year 2, Issue 1 (Spring 2008)                   Iran J Med Microbiol 2008, 2(1): 15-22 | Back to browse issues page

XML Persian Abstract Print


1- Department of Bacteriology, Pasteur Institute of Iran, Tehran , oskoui1@yahoo.com
2- Department of Bacteriology, Pasteur Institute of Iran, Tehran
Abstract:   (18231 Views)
Background and objectives: Although Enterococci are part of the normal flora of the gastrointestinal tract in humans, they cause infections under certain circumstances. Vancomycin Resistant Enterococci (VRE) cause serious problems resulting in limited therapeutic options in hospitalized patients. In this study we examined the VRE isolated from clinical specimens to determine the prevalence of vanA and vanB phenotypes.
Material and Methods: Thirty-two vancomycin resistance Enterococci isolates cultured from clinical samples were investigated. Resistance of isolates to vancomycin, teicoplanin, tetracycline, gentamicin, erythromycin and ciprofloxacin were determined by disk diffusion method. MIC of vancomycin for all strains was determined using by micro-dilution method. Existence of vanA and vanB genes was checked by PCR.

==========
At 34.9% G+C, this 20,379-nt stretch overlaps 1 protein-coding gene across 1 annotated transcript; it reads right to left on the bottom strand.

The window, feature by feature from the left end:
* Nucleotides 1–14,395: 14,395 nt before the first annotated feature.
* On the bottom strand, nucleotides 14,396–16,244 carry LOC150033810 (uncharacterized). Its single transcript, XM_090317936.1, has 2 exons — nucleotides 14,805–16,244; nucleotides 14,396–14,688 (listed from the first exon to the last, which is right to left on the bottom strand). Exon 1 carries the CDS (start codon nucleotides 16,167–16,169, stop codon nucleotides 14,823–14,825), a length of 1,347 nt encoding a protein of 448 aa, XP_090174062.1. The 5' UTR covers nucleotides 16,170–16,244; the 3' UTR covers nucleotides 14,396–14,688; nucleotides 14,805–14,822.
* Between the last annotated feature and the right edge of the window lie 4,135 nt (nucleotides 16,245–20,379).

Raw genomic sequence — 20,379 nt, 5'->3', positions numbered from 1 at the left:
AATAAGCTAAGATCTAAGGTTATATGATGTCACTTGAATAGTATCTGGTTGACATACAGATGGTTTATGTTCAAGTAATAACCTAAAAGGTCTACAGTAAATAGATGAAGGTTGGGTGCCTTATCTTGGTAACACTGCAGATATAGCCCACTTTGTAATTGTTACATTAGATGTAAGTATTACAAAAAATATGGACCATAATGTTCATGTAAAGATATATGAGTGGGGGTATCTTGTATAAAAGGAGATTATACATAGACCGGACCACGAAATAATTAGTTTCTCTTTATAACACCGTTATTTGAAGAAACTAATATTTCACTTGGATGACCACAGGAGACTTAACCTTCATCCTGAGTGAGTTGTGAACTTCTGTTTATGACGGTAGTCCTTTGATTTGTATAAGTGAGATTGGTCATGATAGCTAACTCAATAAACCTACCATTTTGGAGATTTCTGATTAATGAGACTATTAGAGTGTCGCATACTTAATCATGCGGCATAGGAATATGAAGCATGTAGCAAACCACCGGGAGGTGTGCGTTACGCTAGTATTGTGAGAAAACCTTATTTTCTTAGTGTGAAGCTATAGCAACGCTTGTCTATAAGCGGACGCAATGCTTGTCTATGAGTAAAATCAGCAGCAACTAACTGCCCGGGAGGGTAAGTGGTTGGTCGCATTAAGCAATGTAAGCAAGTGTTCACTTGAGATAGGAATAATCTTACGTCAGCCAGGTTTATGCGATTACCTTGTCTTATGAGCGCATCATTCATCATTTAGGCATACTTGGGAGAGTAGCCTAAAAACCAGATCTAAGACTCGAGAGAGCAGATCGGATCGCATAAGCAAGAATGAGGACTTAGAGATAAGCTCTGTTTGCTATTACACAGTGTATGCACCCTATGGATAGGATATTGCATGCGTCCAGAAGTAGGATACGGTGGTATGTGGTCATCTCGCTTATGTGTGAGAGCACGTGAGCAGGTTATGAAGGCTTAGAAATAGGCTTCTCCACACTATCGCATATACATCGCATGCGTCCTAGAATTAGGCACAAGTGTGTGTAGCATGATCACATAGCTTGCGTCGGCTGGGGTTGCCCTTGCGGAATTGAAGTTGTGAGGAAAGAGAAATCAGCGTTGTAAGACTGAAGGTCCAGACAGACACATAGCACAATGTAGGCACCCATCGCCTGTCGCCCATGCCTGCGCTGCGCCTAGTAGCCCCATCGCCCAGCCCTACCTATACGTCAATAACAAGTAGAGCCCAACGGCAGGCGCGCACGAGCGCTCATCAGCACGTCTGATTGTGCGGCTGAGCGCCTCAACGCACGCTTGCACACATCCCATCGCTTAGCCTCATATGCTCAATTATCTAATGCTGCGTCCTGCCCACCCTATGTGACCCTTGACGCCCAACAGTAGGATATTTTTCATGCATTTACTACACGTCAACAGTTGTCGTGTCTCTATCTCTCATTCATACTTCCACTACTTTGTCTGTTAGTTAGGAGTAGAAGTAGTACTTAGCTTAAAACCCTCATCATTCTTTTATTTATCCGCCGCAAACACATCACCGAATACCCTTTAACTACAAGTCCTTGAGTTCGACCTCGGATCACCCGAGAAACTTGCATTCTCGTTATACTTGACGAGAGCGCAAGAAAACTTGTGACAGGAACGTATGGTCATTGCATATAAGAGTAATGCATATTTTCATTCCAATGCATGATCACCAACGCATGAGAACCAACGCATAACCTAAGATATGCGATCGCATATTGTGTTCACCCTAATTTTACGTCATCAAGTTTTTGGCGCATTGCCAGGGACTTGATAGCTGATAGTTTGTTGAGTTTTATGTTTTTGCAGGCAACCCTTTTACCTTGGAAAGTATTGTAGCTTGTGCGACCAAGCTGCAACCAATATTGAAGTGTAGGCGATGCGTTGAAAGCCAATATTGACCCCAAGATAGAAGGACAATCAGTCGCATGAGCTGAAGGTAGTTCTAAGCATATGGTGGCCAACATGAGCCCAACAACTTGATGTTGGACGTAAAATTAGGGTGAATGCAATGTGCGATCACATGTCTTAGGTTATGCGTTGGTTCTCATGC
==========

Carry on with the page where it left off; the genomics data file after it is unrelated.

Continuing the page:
Results: Using micro-broth dilution assay, 25 and 5 isolates appeared as vanA and vanB phenotypes respectively. All isolates were resistance to ciprofloxacin. Resistance to erythromycin, tetracycline and gentamicin were detected in 96.87%, 81.25% and 78.12% of isolates respectively. vanA and vanB genes were found in 25 and 6 isolates respectively. Co-existence of vanA and vanB were found in 13 isolates using PCR.
Conclusion: Our results showed that 12 and 6 of the strains are phenotypically and genotypically vanA and vanB respectively. Although 13 of 25 isolates (52%) showed vanA phenotype, they have both vanA and vanB genes. With the possibility of genotypically alteration in enterococci, it seems that these isolates acquired vanB gene through conjugation.
Full-Text [PDF 304 kb]   (3025 Downloads)    
Type of Study: Original Research Article | Subject: Antibiotic Resistance
Received: 2013/11/14 | Accepted: 2013/11/14 | ePublished: 2013/11/14

Rights and permissions
Creative Commons License This work is licensed under a Creative Commons Attribution-NonCommercial 4.0 International License.